Unclaimed Lost Money: How it Got Lost and Where to Find It

Ever get the feeling you lost money somewhere along this Grand Guignol presentation we call life in the 21st Century? Ever think maybe you might find that lost money or money lost by someone else? The chances are at least fractionally better than you might think.

Finding lost money requires some legwork and effort, but like they say, nothing in life comes for free. Except for life insurance money. If you come from a large family with lots of cousins and uncles and aunts and second cousins and great-aunts and such, the lost money may actually be owed to you without your having done anything more than listen politely to your long-lost relative’s story of the war. Chances are pretty slim that the money from that insurance policy was actually lost and is just sitting around waiting for you, but a lawyer can help you find out for good.

Another means of finding lost money may be as simple as looking under the sofa cushions or beneath the seat of your car or inside a junk drawer. According to the good folks who run the Powerball lottery, a little less than 15% of their cash prizes go unclaimed. Now, let’s be honest: your money isn’t going to come as a result of finding out that you only thought you lost the lottery. The way you can take advantage of the millions upon millions of dollars of money lost on lottery play is to locate a ticket and check it against the winning numbers or a scratch-off ticket that paid off a couple of bucks. You may not win millions or thousands or even hundreds, but a ten-spot can still buy some things in this country.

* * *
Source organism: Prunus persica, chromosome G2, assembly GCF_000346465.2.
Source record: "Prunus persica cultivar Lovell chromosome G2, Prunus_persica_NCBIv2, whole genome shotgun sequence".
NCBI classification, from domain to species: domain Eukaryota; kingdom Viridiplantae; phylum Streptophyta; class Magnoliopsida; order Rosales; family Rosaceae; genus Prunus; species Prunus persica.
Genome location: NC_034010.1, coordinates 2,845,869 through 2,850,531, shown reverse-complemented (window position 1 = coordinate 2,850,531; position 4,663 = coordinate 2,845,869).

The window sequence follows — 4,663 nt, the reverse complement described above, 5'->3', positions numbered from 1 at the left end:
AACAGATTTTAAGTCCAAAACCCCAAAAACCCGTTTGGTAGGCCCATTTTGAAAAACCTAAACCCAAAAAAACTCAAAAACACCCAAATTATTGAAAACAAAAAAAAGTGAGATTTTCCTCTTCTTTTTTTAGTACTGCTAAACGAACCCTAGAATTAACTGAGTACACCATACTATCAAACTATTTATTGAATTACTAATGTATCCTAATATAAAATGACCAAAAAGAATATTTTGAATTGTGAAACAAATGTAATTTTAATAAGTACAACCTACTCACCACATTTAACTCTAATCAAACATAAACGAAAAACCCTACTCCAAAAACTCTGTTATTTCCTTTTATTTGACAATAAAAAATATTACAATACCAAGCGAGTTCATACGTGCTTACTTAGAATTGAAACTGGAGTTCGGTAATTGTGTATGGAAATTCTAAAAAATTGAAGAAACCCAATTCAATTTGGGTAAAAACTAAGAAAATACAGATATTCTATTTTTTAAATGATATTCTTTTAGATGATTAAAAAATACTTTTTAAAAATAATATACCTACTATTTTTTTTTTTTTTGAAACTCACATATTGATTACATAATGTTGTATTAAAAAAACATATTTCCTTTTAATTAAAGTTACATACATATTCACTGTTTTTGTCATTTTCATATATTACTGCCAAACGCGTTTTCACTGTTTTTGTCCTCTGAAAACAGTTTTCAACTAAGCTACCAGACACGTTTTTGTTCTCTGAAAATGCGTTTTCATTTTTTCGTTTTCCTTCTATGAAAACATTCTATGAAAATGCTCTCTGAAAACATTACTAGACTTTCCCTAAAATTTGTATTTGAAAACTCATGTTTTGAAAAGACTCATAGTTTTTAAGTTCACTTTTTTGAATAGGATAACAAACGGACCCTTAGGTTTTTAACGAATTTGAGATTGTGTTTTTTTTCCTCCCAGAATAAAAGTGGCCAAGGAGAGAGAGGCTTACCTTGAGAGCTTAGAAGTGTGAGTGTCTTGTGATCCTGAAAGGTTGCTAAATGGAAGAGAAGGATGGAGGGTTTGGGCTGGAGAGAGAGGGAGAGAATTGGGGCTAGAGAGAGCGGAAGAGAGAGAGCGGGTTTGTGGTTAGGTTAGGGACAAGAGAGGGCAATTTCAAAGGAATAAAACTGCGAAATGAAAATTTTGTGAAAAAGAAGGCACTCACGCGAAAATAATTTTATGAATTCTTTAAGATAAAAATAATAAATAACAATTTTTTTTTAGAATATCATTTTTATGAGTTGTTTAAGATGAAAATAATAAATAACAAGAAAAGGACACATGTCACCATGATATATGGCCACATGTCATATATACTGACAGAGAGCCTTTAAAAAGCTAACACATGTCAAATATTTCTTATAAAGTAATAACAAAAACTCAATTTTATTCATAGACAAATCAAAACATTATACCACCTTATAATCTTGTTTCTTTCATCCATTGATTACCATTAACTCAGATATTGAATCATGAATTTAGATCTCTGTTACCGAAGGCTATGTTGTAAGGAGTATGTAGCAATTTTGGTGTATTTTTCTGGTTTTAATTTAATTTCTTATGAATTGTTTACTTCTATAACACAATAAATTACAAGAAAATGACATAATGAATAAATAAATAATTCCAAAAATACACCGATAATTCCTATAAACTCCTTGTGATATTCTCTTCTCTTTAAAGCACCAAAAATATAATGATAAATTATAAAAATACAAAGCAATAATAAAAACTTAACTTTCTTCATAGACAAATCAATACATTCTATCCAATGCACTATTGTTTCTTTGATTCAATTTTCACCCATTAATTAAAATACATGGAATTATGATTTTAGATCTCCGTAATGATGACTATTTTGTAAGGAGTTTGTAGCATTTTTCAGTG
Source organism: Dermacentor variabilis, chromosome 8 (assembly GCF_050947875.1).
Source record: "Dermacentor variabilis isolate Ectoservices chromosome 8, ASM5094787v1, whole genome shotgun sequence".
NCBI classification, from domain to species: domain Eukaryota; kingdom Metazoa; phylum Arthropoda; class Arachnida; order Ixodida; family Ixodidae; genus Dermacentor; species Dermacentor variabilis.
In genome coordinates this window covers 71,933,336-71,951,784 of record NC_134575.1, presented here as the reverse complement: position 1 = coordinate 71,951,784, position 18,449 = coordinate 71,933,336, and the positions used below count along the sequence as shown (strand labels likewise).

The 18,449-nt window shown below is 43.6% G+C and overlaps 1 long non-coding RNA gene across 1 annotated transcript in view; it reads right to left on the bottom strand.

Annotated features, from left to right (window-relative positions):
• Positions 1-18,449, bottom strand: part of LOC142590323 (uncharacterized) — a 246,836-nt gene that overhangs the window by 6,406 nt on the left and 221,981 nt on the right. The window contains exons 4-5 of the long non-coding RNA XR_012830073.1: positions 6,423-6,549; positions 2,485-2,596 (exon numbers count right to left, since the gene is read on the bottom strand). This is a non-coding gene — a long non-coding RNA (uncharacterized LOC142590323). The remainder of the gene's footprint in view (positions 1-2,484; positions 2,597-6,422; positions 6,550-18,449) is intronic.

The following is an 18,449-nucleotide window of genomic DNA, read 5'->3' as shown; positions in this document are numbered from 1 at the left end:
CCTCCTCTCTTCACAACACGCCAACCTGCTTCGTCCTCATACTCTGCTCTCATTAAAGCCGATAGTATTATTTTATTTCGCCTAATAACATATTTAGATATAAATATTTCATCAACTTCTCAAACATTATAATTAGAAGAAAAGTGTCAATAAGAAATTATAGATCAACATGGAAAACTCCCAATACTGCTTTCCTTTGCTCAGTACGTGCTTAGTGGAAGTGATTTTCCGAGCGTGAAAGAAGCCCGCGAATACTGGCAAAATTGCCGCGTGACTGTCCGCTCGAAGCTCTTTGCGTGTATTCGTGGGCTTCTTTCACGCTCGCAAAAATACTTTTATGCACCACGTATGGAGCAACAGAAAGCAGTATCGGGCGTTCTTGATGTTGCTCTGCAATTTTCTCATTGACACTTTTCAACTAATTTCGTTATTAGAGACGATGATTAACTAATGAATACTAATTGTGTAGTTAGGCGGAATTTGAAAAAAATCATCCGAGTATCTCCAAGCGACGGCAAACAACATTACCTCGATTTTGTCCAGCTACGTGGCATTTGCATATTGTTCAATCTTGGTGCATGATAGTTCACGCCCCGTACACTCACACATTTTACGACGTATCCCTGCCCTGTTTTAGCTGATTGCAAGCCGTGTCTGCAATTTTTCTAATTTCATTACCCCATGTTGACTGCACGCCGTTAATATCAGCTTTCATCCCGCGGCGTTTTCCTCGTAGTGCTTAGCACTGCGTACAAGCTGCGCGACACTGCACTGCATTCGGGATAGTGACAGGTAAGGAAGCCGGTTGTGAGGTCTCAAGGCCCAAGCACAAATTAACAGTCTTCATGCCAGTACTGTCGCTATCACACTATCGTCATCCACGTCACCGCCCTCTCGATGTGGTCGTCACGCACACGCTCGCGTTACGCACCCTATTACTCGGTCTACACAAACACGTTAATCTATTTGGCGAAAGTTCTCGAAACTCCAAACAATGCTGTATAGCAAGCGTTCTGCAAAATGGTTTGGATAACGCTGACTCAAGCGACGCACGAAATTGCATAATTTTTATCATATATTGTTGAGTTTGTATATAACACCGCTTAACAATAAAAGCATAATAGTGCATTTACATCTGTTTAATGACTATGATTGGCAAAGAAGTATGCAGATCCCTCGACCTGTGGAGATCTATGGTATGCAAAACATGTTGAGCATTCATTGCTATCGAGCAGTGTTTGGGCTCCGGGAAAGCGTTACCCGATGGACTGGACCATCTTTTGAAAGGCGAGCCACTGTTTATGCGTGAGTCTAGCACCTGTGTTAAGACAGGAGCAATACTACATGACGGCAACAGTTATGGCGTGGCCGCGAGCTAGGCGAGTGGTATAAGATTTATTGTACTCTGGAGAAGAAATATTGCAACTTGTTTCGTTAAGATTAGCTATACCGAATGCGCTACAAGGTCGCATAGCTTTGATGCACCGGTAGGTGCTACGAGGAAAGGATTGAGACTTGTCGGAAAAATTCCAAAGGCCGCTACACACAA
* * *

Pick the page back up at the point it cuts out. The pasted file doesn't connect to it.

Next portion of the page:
Pensions are a haven for finding lost money. You may be entitled to pension money even if the company went out of business or they cut the pension plan loose to help pay for executive retreats to Nudie Island Land. Set your browser to pbgc.gov and follow directions on finding out information about the status of your company’s pension plan. In the event that the company failed to meet all its obligations to those taking part in the pension plan (and what company hasn’t?) you may find your lost money in the form of an admittedly small monthly pension coming to your courtesy of the Pension Benefit Guaranty Corporation.

Admit it: you hate the IRS even though your taxes paid for whatever benefit you think taxes should be paid for. Me, I happen to like to driving over roads that don’t have ten foot potholes, so I don’t mind the taxes too much. Still, I’m not that fond of the IRS. But you’ve got to hand it to this most despised of government agencies: they don’t try to hide the fact that they’ve got oodles and oodles of lost money on their hands. According to the fine folks working for the IRS, over two billion dollars are just waiting around to be handed out in the form of tax refunds because those who are rightly owed their money failed to file a return or failed to take advantage of significant tax breaks or deductions. The IRS even offers a hotline and a web site to help you find out if you have any shot at recovering your lost money.


One of the greatest repositories of lost money in the United States lies in America’s Biggest Bad: the banking industry. Valuables and property and money gets left behind in safe deposit boxes that the spouse maybe didn’t know about, but that is now entitled with the death of Mr. Secretive. Millions of dollars in lost money exist in banking accounts that were never closed down due to someone dying or just moving away and forgetting that they had it or thinking there were only a few bucks in the account and that hardly merited waiting around for a bank employee to get off the phone of the person too damn lazy to come down to the bank like you did.